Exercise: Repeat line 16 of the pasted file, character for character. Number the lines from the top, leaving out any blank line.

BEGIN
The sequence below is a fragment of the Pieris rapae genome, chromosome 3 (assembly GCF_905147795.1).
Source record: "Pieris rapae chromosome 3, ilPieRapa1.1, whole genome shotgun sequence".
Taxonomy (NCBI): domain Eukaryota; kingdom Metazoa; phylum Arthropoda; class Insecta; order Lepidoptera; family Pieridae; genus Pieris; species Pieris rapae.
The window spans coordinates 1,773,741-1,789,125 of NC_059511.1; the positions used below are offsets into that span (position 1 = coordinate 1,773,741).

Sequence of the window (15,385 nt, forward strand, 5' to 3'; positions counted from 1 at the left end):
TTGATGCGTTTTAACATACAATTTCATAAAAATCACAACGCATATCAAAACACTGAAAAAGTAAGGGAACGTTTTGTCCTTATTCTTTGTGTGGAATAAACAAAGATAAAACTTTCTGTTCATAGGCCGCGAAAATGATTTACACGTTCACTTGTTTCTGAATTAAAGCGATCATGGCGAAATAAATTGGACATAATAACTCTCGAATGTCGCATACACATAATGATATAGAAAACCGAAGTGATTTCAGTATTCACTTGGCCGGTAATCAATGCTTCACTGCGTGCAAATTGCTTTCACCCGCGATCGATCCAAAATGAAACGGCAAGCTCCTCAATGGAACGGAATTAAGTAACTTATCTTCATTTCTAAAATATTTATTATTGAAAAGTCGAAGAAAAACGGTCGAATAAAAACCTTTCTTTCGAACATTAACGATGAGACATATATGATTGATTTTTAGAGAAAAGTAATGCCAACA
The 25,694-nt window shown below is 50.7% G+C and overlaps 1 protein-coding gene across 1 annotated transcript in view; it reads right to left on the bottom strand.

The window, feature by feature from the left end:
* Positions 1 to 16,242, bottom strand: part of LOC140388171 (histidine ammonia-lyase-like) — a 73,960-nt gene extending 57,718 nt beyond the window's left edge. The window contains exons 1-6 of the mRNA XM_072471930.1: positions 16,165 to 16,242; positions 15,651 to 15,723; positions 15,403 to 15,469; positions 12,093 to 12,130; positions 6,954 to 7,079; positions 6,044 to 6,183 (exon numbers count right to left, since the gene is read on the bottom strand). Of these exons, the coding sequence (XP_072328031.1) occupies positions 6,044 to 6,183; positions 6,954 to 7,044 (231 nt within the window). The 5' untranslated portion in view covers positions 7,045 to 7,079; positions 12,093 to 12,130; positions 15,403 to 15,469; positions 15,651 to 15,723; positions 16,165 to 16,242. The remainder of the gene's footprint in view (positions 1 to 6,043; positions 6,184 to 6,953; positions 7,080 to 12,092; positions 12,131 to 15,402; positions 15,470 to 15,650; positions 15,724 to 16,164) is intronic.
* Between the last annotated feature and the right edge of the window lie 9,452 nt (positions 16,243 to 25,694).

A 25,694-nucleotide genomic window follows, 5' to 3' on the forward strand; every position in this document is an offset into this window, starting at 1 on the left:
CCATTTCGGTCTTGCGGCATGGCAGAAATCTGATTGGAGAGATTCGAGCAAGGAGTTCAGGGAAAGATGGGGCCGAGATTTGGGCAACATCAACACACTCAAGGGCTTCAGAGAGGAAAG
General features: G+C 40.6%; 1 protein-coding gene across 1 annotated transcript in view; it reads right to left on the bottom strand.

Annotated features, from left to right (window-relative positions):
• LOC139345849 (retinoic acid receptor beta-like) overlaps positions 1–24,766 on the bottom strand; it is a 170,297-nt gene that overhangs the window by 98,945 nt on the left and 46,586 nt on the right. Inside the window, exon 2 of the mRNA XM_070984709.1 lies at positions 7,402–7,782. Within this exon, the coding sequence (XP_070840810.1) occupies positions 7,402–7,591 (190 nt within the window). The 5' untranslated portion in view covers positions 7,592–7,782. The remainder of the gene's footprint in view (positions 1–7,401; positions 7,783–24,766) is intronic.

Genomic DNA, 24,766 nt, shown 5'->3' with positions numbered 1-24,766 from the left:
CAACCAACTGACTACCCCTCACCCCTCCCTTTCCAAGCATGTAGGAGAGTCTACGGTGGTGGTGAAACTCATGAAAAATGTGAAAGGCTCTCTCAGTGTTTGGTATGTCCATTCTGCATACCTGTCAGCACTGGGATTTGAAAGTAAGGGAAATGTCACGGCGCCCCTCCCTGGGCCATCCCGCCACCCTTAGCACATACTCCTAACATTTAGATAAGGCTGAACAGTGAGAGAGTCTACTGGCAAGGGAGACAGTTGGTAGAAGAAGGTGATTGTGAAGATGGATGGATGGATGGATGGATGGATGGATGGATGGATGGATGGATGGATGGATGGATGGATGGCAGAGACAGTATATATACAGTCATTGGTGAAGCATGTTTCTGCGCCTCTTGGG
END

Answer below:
Genomic DNA, 24,766 nt, shown 5'->3' with positions numbered 1-24,766 from the left: